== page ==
Courtesy of an analysis of 72-meter ice cores extracted from the 4450 meter high Colle Gnifetti in the Swiss-Italian Alps, the above graph reveals changing levels of lead(Pb) in the Earth’s atmosphere. The highest concentration occurred in the mid-1970s. This was about 50 years after refiners started to add tetraethyl lead to gasoline to make engines run more smoothly. Then from 1950 onwards car sales mushroomed, and so did traces of the lead they released. Luckily, by the 1980s, thanks to environmental legislation in both Europe and North America, unleaded gasoline sales rose while those of the toxic metal plummeted. By the 1990s, lead was no longer used in house paint, which caused its concentration in dust to drop. Consequently, as the graph reveals, by the late 1990s lead levels in the atmosphere had started to drop significantly.
But what was the source of lead in previous years? Lead has been used for a long time to make pipes, coins, roofs, gutters, and cisterns. In the Middle Ages, the compound, lead acetate, was even used as an artificial sweetener. The amount of lead in the environment also tracks silver production because galena, lead’s ore, often lies side-by-side with ores of silver. So whenever lead or silver production peaked, the industrial boost would leave its signature in the atmosphere. In spring, especially, wind carried deposits of the heavy metal hundreds of miles from the mines of England to the Alps.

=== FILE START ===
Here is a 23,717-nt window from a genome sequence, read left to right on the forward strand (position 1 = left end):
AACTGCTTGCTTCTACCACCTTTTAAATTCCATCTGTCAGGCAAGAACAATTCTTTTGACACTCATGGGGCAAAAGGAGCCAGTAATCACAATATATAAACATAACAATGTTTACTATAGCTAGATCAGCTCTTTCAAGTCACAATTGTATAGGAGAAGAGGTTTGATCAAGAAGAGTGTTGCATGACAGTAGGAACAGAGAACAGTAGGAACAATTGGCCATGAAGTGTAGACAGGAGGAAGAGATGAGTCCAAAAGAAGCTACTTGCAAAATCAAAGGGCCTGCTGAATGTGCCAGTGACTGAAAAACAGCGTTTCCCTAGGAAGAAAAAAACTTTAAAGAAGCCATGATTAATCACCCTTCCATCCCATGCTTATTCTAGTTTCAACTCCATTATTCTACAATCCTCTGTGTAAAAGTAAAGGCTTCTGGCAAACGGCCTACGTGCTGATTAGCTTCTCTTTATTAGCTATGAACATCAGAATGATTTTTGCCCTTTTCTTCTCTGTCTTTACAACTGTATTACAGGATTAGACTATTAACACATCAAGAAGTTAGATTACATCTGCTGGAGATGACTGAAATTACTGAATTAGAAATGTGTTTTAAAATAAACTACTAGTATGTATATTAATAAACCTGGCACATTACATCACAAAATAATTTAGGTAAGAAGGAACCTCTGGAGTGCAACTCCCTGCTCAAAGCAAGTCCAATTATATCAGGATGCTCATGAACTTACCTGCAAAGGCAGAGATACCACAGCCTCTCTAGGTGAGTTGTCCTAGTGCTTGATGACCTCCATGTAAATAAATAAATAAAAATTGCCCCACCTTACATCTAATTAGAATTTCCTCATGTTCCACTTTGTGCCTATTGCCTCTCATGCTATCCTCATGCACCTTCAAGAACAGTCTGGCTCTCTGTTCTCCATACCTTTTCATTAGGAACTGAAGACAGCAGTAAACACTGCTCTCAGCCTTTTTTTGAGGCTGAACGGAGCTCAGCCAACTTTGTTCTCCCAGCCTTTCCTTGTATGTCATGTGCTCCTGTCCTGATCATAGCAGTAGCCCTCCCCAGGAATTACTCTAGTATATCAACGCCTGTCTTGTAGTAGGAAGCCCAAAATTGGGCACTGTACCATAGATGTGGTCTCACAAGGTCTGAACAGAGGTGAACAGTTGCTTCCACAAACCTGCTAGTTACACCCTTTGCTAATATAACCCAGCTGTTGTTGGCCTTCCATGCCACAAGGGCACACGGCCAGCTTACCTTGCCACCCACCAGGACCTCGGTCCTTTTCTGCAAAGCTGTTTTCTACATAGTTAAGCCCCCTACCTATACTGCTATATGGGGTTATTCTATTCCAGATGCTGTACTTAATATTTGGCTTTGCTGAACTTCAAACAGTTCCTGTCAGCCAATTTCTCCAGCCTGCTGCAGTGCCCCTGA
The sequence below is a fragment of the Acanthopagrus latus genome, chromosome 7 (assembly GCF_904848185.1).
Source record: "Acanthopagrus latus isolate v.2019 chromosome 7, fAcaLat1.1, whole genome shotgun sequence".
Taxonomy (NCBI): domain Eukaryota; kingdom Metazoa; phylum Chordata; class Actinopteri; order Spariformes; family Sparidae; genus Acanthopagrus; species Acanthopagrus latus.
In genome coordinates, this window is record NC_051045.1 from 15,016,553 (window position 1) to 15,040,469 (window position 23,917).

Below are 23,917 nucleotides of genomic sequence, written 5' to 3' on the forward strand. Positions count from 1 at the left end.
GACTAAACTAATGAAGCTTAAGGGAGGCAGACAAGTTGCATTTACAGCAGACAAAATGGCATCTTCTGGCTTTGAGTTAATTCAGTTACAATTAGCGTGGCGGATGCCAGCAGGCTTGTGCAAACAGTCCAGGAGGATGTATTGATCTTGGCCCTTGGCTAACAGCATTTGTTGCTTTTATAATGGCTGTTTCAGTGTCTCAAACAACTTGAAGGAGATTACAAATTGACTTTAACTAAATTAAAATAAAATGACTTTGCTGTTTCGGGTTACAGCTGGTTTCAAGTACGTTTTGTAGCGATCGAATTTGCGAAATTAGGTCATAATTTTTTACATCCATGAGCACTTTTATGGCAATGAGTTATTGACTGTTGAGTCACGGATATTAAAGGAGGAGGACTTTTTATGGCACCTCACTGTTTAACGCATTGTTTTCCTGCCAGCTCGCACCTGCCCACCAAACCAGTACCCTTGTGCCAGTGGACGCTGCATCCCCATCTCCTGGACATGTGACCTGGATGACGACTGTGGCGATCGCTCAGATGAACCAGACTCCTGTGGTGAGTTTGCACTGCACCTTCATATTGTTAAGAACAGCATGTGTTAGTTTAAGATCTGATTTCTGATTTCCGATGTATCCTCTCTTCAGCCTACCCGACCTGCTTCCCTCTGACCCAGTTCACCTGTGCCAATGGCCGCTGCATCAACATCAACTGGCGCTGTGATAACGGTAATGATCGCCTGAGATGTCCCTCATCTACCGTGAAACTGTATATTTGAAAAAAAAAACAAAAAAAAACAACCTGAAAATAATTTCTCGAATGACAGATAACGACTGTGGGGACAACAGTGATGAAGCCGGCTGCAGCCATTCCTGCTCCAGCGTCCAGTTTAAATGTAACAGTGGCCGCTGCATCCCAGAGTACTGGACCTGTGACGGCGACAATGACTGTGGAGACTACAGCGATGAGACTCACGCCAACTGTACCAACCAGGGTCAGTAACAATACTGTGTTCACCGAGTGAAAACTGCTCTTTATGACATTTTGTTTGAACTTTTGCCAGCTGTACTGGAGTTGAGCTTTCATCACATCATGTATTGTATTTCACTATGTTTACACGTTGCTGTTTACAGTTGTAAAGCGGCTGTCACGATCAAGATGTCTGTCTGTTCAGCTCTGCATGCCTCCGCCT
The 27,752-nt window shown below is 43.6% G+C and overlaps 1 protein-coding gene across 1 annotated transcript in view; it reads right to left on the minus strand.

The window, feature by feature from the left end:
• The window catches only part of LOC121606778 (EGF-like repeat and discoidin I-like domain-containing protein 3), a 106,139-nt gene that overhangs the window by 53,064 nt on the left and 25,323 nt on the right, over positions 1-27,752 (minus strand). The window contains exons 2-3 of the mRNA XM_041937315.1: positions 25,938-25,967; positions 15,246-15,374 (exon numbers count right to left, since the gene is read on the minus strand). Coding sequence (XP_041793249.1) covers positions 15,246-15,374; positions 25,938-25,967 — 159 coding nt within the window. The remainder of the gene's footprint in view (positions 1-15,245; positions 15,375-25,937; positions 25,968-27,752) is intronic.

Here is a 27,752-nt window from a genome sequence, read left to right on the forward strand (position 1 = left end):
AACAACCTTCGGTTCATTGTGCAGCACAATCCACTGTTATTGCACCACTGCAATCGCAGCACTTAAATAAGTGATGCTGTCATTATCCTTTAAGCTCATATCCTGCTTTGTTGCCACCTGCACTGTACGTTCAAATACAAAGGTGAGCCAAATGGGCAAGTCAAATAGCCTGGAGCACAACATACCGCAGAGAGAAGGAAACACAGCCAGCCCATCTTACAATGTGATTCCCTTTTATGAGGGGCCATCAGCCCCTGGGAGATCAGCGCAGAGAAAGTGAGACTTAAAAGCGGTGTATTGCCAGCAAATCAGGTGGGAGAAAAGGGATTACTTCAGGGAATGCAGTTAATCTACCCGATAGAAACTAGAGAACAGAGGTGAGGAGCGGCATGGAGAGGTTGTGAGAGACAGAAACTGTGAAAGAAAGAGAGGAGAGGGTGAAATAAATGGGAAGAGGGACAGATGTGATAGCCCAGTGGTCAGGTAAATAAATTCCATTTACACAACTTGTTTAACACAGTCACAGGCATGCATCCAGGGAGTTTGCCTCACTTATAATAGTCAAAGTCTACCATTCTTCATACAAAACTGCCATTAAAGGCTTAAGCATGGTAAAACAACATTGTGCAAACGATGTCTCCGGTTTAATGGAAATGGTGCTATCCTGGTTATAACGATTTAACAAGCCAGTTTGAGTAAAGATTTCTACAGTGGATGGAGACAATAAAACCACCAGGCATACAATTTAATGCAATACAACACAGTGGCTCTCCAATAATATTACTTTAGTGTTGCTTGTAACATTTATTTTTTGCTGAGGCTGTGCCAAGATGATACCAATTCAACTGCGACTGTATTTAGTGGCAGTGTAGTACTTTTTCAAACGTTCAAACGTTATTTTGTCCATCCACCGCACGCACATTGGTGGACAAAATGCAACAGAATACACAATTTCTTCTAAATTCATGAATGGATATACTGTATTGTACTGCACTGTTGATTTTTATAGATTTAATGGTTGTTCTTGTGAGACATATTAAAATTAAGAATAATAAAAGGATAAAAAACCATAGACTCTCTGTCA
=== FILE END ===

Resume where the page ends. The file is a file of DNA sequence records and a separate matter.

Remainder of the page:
For example, the data reveals that lead-levels dropped around the year 1170, only to peak a few years later. What happened? For years King Henry II had been in conflict with the archbishop Thomas Becket. Eventually the latter was brutally murdered by the king’s knights. Henry II was excommunicated, people dodged taxes, and mining came to a halt. But when the king atoned for the murder by building many churches, since their roofs and gutters were made of lead, mines were busy and they spewed out more of the pollutant. Corroborating evidence comes from records of the spike in taxes on mines in the Peak District and at Carlisle in England.
What caused the most dramatic drop, around the year 1350? The lowest level in the last two thousand years coincided with the shutting down of lead and silver mines at the peak of the Black Death. Another drop in lead concentrations occurred in the mid 1400s. This time, production of the toxic metal plummeted during the The Great Slump, an economic depression in England lasting from the 1430s to the 1480s. The third sharpest drop in the amount of lead occurred in the late 1800s. This was related to the fact that in 1878, a fall in the price of lead and a general world economic depression caused smelting to slow down at some mines and come to a complete halt at others.
In the past, only economic disasters, murders or plagues could lower emissions of lead, and only temporarily. Now we could do it rationally and with a more lasting effect.
Next-generation ice core technology reveals true minimum natural levels of lead (Pb) in the atmosphere: Insights from the Black Death. GeoHealthVolume 1, Issue 4 p. 211-219 https://agupubs.onlinelibrary.wiley.com/doi/full/10.1002/2017GH000064
Lead pollution in ancient ice cores may track the rise and fall of medieval kings. Science. 30 March 2020 Ann Gibbons. https://www.science.org/content/article/lead-pollution-ancient-ice-cores-may-track-rise-and-fall-medieval-kings